Agency beliefs are associated with lower health information avoidance

Heather Orom, Elizabeth Schofield, Marc T. Kiviniemi, Erika A. Waters, Jennifer L. Hay

Research output: Contribution to journalArticlepeer-review

13 Scopus citations


Background: Avoiding health information is relatively common and is associated with lower knowledge of health risks and lower engagement in protective health behaviour. Health information avoidance likely limits the effectiveness of health communication interventions. Objective: To identify beliefs associated with avoiding health information. Design: Two cross-sectional studies. Setting: Two representative samples of adults residing in the USA. Method: We tested whether low health agency beliefs and low perceptions of threat underlie the tendency to avoid diabetes or colorectal cancer health information in two samples. Results: An exploratory factor analysis (EFA) of our variables indicated that beliefs could be grouped into two sets of constructs that mapped onto agency (locus of control, fate) and two that mapped onto threat perception (dread, perceived risk). Information avoidance was common. In the two samples, 30% and 34% indicated they preferred to avoid information about diabetes and 20% and 19% indicated they preferred to avoid colorectal cancer information. Results were largely consistent across studies and diseases. In final adjusted regression models, beliefs indicating lower health agency were consistently associated with more avoidance. Some threat perception variables (worry about getting the disease and having a family history of the disease) were associated with less avoidance; absolute and comparative perceived risk were not. Conclusion: Given that health information avoidance likely undermines a wide range of health communication and self-regulation strategies, future health communication efforts might be advanced by developing intervention approaches that involve enhancing perceived control over health prior to delivering health messages.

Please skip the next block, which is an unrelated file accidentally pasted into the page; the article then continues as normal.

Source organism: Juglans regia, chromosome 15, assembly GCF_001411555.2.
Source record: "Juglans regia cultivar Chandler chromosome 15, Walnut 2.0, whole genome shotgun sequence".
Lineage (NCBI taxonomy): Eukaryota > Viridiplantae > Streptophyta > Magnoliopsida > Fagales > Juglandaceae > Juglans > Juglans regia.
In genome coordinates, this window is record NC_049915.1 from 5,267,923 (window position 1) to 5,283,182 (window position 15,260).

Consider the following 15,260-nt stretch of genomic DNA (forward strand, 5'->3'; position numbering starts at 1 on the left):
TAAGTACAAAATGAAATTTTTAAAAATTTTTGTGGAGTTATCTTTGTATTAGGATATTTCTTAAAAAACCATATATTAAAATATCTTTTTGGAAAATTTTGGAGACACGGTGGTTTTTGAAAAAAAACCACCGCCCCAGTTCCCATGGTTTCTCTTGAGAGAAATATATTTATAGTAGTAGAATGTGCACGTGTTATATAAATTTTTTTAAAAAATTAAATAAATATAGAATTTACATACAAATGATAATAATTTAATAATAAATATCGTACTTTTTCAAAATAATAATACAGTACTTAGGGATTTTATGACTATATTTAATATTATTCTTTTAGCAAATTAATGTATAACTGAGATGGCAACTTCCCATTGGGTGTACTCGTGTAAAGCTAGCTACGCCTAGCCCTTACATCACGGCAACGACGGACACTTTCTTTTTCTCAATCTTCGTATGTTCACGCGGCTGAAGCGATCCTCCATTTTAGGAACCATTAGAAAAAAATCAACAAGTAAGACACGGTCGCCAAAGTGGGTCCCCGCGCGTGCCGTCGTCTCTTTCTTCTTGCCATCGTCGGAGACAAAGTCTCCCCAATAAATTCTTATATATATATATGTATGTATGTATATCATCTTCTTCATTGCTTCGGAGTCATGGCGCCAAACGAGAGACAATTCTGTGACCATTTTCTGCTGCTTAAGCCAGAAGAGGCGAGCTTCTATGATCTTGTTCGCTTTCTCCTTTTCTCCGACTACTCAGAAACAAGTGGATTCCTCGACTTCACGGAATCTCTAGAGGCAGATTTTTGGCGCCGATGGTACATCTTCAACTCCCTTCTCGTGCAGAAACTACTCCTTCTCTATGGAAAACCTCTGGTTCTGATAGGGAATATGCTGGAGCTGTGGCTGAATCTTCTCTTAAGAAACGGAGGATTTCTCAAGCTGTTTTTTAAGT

Original languageEnglish
Pages (from-to)272-286
Number of pages15
JournalHealth Education Journal
Issue number3
StatePublished - Apr 2021

Bibliographical note

Publisher Copyright:
© The Author(s) 2020.


  • Colorectal cancer
  • defensive
  • diabetes risk perception
  • health information avoidance

ASJC Scopus subject areas

  • Public Health, Environmental and Occupational Health


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